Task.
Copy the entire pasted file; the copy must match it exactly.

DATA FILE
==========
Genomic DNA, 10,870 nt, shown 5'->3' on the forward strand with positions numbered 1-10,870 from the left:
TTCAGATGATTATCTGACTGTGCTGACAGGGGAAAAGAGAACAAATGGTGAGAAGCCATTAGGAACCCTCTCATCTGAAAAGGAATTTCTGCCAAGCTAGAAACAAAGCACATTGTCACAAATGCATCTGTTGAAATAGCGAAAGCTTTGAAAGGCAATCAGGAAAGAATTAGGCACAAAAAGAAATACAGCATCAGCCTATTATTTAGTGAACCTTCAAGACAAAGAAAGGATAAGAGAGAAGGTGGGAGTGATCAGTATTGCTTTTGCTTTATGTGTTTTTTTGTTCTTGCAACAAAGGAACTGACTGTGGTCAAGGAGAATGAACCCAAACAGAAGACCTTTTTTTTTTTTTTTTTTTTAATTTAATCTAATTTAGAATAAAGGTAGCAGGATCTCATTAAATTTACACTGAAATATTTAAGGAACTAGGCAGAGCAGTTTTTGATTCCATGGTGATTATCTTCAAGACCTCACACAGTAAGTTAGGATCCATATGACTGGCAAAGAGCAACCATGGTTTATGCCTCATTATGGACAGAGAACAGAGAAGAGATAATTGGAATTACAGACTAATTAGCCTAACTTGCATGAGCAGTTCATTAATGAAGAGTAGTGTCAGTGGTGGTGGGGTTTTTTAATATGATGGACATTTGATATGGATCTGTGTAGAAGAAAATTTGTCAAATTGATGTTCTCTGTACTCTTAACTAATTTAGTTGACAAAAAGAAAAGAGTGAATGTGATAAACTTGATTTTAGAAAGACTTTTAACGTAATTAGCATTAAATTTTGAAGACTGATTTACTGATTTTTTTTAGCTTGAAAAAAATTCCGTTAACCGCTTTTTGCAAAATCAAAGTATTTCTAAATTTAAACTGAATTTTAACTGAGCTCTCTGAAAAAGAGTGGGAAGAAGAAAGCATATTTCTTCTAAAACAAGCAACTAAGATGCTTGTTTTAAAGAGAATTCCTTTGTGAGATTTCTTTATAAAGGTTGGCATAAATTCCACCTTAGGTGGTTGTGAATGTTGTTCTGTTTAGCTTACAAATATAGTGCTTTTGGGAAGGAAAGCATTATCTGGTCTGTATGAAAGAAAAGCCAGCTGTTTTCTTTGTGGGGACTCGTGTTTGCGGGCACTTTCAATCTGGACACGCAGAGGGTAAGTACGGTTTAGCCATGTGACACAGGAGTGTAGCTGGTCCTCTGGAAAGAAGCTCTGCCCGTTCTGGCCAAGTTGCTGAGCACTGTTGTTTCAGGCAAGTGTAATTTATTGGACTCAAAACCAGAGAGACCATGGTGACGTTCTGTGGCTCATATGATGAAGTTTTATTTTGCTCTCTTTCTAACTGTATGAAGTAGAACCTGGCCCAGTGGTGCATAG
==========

Genomic DNA, 10,870 nt, shown 5'->3' on the forward strand with positions numbered 1-10,870 from the left:
TTCAGATGATTATCTGACTGTGCTGACAGGGGAAAAGAGAACAAATGGTGAGAAGCCATTAGGAACCCTCTCATCTGAAAAGGAATTTCTGCCAAGCTAGAAACAAAGCACATTGTCACAAATGCATCTGTTGAAATAGCGAAAGCTTTGAAAGGCAATCAGGAAAGAATTAGGCACAAAAAGAAATACAGCATCAGCCTATTATTTAGTGAACCTTCAAGACAAAGAAAGGATAAGAGAGAAGGTGGGAGTGATCAGTATTGCTTTTGCTTTATGTGTTTTTTTGTTCTTGCAACAAAGGAACTGACTGTGGTCAAGGAGAATGAACCCAAACAGAAGACCTTTTTTTTTTTTTTTTTTTTAATTTAATCTAATTTAGAATAAAGGTAGCAGGATCTCATTAAATTTACACTGAAATATTTAAGGAACTAGGCAGAGCAGTTTTTGATTCCATGGTGATTATCTTCAAGACCTCACACAGTAAGTTAGGATCCATATGACTGGCAAAGAGCAACCATGGTTTATGCCTCATTATGGACAGAGAACAGAGAAGAGATAATTGGAATTACAGACTAATTAGCCTAACTTGCATGAGCAGTTCATTAATGAAGAGTAGTGTCAGTGGTGGTGGGGTTTTTTAATATGATGGACATTTGATATGGATCTGTGTAGAAGAAAATTTGTCAAATTGATGTTCTCTGTACTCTTAACTAATTTAGTTGACAAAAAGAAAAGAGTGAATGTGATAAACTTGATTTTAGAAAGACTTTTAACGTAATTAGCATTAAATTTTGAAGACTGATTTACTGATTTTTTTTAGCTTGAAAAAAATTCCGTTAACCGCTTTTTGCAAAATCAAAGTATTTCTAAATTTAAACTGAATTTTAACTGAGCTCTCTGAAAAAGAGTGGGAAGAAGAAAGCATATTTCTTCTAAAACAAGCAACTAAGATGCTTGTTTTAAAGAGAATTCCTTTGTGAGATTTCTTTATAAAGGTTGGCATAAATTCCACCTTAGGTGGTTGTGAATGTTGTTCTGTTTAGCTTACAAATATAGTGCTTTTGGGAAGGAAAGCATTATCTGGTCTGTATGAAAGAAAAGCCAGCTGTTTTCTTTGTGGGGACTCGTGTTTGCGGGCACTTTCAATCTGGACACGCAGAGGGTAAGTACGGTTTAGCCATGTGACACAGGAGTGTAGCTGGTCCTCTGGAAAGAAGCTCTGCCCGTTCTGGCCAAGTTGCTGAGCACTGTTGTTTCAGGCAAGTGTAATTTATTGGACTCAAAACCAGAGAGACCATGGTGACGTTCTGTGGCTCATATGATGAAGTTTTATTTTGCTCTCTTTCTAACTGTATGAAGTAGAACCTGGCCCAGTGGTGCATAG